“I can’t think of anything that’s changed communications for NASA in the last 30 years more than Twitter,” said John Yembrick, social media manager at NASA.
Yembrick discussed NASA’s passion for social media at the AllTwitter Marketing Conference in San Francisco yesterday.
With no budget for social media except Yembrick’s and others’ salaries, the team relies on basic tools. They measure their success in a weekly social report on their Facebook, Google+, and Twitter accounts.
NASA has already noticed that its Twitter efforts have attracted more young girls, a key demographic in science.
The team also looks at which aspects of space exploration people want to know more about. “We analyze which stories people are interested in,” Yembrick said. “I try to guess it and I can’t because the public can be unpredictable.”
It was through Twitter (and YouTube), for example, that millions of people discovered “Curiosity’s Seven Minutes of Terror,” a video that documented the final harrowing moments as the Curiosity rover landed on the surface of Mars.
Dare mighty things. Team shares challenges of the final “7 minutes of terror” of my landing on Mars. Vid: bit.ly/KC1FGv
— Curiosity Rover (@MarsCuriosity) June 22, 2012
“We are a federal agency and we’re breaking down the walls of what people think government is,” said Yembrick. “There’s a personality behind it; there’s a face behind it.”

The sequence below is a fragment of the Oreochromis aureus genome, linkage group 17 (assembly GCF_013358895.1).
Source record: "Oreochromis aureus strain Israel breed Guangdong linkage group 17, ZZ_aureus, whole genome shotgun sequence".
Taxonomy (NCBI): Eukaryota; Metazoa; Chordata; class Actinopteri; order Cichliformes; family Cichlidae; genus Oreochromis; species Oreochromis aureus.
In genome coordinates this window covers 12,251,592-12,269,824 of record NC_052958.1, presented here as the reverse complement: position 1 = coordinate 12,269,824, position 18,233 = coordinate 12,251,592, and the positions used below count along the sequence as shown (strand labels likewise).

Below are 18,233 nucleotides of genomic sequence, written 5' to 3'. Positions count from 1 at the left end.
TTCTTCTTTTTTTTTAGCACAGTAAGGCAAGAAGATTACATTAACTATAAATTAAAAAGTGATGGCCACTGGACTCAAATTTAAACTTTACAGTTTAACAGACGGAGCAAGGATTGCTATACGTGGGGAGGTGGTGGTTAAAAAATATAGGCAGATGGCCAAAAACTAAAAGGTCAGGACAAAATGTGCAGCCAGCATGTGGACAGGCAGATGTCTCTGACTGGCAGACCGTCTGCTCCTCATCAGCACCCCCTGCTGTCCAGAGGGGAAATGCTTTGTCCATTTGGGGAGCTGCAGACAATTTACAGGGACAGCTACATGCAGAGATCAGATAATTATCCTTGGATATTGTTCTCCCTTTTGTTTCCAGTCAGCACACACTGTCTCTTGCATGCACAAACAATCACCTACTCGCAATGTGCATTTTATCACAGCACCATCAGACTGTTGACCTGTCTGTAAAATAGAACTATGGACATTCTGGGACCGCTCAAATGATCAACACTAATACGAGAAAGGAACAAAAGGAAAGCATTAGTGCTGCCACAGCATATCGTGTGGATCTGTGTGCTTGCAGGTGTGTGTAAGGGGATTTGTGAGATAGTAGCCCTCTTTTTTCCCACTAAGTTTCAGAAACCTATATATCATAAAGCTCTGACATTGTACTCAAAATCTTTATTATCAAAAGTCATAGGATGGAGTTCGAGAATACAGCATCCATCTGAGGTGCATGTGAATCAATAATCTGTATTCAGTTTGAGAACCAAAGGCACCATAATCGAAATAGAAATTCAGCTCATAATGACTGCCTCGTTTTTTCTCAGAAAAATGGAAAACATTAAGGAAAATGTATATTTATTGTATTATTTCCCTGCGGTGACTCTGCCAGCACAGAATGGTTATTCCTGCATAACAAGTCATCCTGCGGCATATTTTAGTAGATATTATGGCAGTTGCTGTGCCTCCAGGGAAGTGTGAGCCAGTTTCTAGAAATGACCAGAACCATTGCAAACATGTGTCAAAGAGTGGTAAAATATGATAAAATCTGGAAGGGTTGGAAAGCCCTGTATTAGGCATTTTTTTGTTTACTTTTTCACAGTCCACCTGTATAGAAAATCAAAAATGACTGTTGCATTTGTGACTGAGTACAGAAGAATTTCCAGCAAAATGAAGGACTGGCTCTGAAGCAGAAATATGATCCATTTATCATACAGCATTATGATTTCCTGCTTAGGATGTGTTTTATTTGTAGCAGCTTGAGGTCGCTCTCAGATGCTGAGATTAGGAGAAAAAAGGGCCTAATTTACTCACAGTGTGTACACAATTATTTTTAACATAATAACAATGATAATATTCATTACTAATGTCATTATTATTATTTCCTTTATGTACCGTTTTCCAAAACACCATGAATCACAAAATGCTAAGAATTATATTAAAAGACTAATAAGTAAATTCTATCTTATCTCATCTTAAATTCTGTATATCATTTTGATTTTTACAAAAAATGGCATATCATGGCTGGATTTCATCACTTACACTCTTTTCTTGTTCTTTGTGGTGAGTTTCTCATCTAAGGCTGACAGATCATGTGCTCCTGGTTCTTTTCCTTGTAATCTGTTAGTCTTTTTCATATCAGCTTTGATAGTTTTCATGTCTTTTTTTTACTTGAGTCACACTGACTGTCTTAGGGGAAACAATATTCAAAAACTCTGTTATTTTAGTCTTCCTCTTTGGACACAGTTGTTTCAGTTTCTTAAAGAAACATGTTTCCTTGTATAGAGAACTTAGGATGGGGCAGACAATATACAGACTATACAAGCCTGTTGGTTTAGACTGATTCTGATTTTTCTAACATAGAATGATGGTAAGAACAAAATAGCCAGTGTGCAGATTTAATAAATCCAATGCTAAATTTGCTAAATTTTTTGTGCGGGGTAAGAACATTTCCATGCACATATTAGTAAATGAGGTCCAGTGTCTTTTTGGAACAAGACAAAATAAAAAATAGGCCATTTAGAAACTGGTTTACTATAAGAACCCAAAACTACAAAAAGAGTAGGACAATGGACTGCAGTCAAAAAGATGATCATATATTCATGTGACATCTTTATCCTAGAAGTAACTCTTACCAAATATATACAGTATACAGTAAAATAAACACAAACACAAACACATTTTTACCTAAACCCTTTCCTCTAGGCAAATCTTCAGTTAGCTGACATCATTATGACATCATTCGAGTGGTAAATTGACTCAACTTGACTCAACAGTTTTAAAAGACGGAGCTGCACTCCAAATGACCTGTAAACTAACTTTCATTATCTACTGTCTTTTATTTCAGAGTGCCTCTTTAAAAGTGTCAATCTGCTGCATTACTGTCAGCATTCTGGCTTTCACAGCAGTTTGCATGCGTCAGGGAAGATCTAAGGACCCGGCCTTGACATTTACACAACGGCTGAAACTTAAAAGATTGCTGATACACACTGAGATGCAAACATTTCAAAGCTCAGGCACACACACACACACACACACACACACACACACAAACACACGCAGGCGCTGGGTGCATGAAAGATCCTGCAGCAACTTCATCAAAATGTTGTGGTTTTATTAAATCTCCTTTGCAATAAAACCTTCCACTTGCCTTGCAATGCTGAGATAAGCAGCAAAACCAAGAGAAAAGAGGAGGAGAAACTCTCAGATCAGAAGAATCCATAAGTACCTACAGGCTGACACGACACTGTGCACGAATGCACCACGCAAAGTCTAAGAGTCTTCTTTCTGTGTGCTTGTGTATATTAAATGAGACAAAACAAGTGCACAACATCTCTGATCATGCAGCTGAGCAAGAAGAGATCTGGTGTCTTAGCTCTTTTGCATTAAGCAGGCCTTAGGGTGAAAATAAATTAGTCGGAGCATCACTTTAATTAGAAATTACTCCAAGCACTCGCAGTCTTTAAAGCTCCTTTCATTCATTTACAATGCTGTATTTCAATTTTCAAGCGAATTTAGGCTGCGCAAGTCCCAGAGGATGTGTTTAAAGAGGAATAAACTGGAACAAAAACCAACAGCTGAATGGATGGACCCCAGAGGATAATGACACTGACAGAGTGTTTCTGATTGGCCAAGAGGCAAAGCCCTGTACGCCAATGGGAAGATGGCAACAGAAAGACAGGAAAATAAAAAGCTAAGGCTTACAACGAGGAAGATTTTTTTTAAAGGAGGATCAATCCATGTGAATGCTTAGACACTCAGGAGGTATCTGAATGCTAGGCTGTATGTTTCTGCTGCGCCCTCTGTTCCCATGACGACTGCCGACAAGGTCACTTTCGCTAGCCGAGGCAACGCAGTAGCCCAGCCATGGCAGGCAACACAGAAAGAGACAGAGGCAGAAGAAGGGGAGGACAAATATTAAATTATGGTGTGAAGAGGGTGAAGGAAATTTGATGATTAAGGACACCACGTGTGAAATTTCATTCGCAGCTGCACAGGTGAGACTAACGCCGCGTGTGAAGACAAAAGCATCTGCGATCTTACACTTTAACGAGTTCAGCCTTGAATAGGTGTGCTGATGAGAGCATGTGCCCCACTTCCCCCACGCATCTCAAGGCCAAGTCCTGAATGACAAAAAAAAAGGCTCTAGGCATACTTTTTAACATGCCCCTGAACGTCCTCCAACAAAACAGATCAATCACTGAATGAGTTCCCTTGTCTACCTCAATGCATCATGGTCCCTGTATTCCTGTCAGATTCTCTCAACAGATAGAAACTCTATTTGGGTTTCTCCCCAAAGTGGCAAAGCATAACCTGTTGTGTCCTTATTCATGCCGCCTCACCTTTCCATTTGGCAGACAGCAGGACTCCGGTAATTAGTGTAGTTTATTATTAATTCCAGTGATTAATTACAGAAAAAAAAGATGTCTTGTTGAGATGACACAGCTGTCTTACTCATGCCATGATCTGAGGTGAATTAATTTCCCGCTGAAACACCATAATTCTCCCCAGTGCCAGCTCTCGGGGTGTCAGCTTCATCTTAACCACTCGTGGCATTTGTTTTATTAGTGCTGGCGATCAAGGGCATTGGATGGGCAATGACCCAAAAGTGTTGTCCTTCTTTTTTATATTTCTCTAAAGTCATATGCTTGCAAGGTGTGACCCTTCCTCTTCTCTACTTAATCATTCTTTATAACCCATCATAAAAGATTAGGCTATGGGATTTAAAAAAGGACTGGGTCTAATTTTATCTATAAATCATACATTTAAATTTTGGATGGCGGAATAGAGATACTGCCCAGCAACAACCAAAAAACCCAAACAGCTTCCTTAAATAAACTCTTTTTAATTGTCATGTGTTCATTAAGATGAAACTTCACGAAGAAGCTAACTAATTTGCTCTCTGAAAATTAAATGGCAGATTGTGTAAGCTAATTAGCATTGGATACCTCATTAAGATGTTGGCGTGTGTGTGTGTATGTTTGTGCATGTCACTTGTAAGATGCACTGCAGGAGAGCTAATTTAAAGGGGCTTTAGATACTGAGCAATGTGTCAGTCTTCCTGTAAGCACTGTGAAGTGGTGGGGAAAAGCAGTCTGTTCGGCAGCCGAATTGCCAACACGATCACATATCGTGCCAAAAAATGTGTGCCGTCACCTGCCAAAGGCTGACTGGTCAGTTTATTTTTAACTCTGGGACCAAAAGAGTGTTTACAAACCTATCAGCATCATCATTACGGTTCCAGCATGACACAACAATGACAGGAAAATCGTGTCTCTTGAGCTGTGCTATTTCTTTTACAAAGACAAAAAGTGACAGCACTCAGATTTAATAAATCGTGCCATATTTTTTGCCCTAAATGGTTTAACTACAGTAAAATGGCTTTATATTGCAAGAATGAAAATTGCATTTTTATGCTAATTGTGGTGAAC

The personality of the unmanned rover, in this case, was manned by three people on earth: Veronica McGregor, Courtney O’Connor, and Stephanie Smith.
But there was also Canadian astronaut Chris Hadfield, who posted photos of his own trip to space on Twitter. “I was shocked at how awesome he was,” Yembrick said.
Is it a requirement for astronauts to Tweet? “We really want to see more of that, but astronauts have to be comfortable with the medium,” said Yembrick. “It’s not natural for a lot of folks.”
While yesterday’s conference focused on Twitter, Yembrick told us after the panel that Google+ was also a game-changer for the government agency because it allows NASA team members to interact directly with the public through Google+ Hangouts.
“The audience isn’t there yet on Google+,” he said, but the hangout sessions are visible on YouTube, which reaches more people. In addition, Google+ draws a tech-savvy, enthusiastic crowd. “They have best comments,” Yembrick added.